Sep
10
2003

Auburn University veterinary student Michelle Goree, left, was recognized with awards from the U.S. Department of Health and Human Services and Hill’s Pet Nutrition. She is pictured with her advisor, Dr. Charles Hendrix, professor at AU College of Veterinary Medicine. Photo courtesy of Auburn University.

 

A healthcare education program co-developed by an Auburn University College of Veterinary Medicine student is a fine example of cross-promotion between human and veterinary medicine.

“Heart to Heart,” the grant-winning program created by veterinary junior Michelle Goree and Sarah Matteson, a student at the Medical College of Georgia, encourages pet owners to have their blood pressure checked on the same day they give monthly heartworm medication to their dogs.

Another program being developed by Auburn students involves dog walking, said Charles Hendrix, DVM, PhD, professor at the AU College of Veterinary Medicine. By encouraging dog owners to get out and walk their companion animals more often, the program would promote better health for both pets and people. An Australian report showed that $175 million ($113.5 million USD) in human healthcare costs could be saved in that country if people walked their dogs more often, Hendrix said.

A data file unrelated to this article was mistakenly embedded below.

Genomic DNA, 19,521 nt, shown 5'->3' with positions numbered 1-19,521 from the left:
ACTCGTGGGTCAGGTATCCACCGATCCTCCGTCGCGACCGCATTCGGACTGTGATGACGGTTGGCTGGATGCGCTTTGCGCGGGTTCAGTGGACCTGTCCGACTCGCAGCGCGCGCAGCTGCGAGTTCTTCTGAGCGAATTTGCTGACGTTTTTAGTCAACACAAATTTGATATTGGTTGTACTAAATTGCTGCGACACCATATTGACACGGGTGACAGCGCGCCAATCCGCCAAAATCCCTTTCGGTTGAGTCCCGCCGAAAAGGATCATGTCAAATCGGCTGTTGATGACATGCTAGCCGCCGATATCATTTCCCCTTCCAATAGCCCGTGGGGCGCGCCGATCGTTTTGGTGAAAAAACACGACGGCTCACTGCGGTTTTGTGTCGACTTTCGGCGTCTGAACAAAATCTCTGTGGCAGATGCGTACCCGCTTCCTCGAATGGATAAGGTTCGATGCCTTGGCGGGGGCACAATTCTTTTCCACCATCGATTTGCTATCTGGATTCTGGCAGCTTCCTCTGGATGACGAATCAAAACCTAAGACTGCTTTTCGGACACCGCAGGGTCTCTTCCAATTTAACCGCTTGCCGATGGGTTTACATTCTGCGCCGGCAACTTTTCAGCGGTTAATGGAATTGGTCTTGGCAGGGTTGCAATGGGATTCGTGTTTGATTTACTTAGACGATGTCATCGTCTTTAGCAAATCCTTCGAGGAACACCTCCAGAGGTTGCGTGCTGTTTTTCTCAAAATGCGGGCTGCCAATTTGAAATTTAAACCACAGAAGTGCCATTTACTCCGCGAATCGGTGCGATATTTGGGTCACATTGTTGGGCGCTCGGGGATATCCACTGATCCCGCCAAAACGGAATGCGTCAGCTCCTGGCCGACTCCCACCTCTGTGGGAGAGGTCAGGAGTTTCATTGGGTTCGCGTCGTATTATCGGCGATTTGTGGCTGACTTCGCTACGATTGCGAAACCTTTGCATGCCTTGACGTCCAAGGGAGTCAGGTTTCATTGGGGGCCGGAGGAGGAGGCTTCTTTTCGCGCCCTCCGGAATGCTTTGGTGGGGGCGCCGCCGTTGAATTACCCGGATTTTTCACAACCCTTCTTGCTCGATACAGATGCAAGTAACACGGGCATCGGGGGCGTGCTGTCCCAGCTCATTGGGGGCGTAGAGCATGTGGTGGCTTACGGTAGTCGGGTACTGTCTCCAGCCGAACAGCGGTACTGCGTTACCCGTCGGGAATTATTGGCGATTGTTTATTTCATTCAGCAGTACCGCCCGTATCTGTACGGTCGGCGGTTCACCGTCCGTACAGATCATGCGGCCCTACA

“The key thing (to remember) in caring for another living creature is the dog needs to be healthy, but the person has to be healthy to care for them,” Hendrix said.

In another example of cross-promotion, an Aug. 2 health fair in Valencia, Calif., offered alternative medicine treatments and wellness programs for pets and their owners alike.

“I would advise veterinarians to become involved with human healthcare teams … we need to let our light shine,” Hendrix said.

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